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The five best translation apps for travellers

Machine translation is hard. Fluent speakers sometimes spot howlers, and there are subtleties and nuances that even powerful computers cannot fathom— yet. But online and app-based translation is also getting better. Last December, Skype demonstrated a tool to enable live, instant English to Spanish translation on a video call. Windows Phone owners can sign up for the Translator Preview programme at skype.com. And there are several apps out there already that will stop you getting flummoxed on your next trip.

Google Translate

Android, iOS; free

The latest update to Google’s translation tool is a major one. Google’s 2014 purchase of the Word Lens app has been built in as a “visual translation” function. Point your smartphone camera at some text and an instant English translation appears on-screen. Visual translation currently supports 6 languages, including French, Italian and Russian, and works without a data connection. Simultaneous speech mode is another upgrade. Select a pair of languages, tap the mic symbol and Google automatically translates whatever it hears in either language into the other. Offline voice translation works on Android phones only. For iPhone users, Yandex Translate (free; translate.yandex.com) offers offline translation of Russian, French, German, Italian and Spanish.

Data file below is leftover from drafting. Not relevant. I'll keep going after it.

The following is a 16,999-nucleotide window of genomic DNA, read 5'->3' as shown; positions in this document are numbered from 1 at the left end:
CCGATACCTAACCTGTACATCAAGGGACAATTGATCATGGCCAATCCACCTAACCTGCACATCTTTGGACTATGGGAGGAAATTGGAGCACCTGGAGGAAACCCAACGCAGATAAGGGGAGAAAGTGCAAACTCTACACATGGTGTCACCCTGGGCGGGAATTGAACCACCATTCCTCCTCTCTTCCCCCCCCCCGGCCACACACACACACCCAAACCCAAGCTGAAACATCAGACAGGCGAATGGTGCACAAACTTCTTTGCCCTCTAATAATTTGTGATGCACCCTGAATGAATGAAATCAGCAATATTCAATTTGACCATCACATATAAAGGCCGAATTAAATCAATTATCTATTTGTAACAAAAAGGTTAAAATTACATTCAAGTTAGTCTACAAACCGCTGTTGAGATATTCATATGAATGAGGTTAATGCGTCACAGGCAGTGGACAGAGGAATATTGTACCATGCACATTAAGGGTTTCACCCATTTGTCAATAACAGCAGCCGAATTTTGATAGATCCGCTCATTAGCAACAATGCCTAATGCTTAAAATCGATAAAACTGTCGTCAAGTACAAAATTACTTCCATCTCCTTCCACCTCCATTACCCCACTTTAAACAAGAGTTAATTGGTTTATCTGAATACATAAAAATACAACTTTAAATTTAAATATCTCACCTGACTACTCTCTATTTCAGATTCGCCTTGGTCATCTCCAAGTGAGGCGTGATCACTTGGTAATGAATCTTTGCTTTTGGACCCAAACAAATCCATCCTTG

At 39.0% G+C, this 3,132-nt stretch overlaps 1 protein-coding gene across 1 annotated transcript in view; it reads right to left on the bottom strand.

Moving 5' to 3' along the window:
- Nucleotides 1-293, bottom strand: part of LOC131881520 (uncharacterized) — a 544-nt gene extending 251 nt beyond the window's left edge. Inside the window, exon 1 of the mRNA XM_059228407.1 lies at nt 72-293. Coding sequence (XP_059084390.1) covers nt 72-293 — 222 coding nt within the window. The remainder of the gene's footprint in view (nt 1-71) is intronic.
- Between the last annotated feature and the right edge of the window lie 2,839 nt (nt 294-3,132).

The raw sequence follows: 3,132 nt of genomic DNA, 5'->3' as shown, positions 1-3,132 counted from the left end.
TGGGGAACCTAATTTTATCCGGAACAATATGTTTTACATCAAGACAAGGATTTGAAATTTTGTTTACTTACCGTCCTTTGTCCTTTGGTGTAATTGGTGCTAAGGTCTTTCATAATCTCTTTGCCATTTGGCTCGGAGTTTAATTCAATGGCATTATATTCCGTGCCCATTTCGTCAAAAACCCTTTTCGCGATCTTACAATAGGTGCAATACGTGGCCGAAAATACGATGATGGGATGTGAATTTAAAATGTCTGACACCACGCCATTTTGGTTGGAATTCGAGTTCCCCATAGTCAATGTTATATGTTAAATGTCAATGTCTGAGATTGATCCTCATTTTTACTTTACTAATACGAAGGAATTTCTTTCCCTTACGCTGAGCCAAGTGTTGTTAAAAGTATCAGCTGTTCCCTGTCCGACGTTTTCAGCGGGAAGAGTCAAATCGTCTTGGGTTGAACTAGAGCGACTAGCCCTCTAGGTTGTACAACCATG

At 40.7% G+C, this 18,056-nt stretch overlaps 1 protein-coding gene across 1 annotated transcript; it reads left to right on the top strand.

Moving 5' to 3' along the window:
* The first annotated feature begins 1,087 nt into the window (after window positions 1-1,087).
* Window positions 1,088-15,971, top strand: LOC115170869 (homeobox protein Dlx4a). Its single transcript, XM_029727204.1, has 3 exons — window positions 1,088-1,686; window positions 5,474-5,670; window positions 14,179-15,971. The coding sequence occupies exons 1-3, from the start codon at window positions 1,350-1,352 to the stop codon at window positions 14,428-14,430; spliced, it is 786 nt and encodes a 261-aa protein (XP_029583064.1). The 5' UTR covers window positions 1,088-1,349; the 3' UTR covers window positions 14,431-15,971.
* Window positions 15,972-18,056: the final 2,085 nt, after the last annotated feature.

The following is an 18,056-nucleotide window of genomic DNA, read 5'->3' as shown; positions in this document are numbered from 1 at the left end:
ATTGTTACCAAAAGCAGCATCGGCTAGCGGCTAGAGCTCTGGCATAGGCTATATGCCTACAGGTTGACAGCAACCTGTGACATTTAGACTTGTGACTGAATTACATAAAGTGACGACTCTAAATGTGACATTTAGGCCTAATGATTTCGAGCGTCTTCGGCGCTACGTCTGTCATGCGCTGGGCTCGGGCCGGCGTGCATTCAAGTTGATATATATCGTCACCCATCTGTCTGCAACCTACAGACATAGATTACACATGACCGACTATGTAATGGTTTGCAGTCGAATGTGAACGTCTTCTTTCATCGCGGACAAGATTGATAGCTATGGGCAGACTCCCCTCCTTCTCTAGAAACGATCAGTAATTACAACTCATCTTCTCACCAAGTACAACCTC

Android, iOS, Windows Phone; free


It’s hard to beat Google’s revamped app, but iTranslate still has plenty going for it. The interface is clear and simple, and there’s an option to save phrases for later—handy if you know the situations you’ll be finding yourself in ahead of time. You can type or speak English text and iTranslate converts into any of 80 languages, and will even speak the pronunciation back to you in several, including Chinese, Polish and Turkish. In a quiet room, its speech recognition was accurate during my test. The app requires an internet connection.


A Google Translate screen grab


Android, iOS; free for 10 translations per day, £4 for unlimited version


Google’s visual translation tool does not currently work with Chinese, Japanese or Korean text, but WayGo does. WayGo works similarly: just point your smartphone camera at one line of clear text, such as a menu or street sign, and an English translation appears on the screen. Everything works offline. Pleco (Android, iOS; pleco.com) is an alternative, for serious students of Chinese. WayGo is working to add Western languages this year, according to the company.


SMS Translator

Android; free

This is handy and quick for conducting a text message conversation with a foreign language speaker. Type in English, add your correspondent’s phone number, tap translate and hit send. You can translate any replies back into English. You can also switch translation engines between Google and Bing Translator, the engine that Twitter uses to translate tweets automatically.


iTranslate Voice 2

iOS; £4


The idea is simple and time-saving: iTranslate Voice enables person-to-person conversation using natural language and a smartphone, with no need for tapping text onto a small screen. Just talk into the phone or iPad mic and the app translates. It supports around 40 languages and dialects, including pretty much anything you’re likely to use on holiday.

Source: www.telegraph.co.uk


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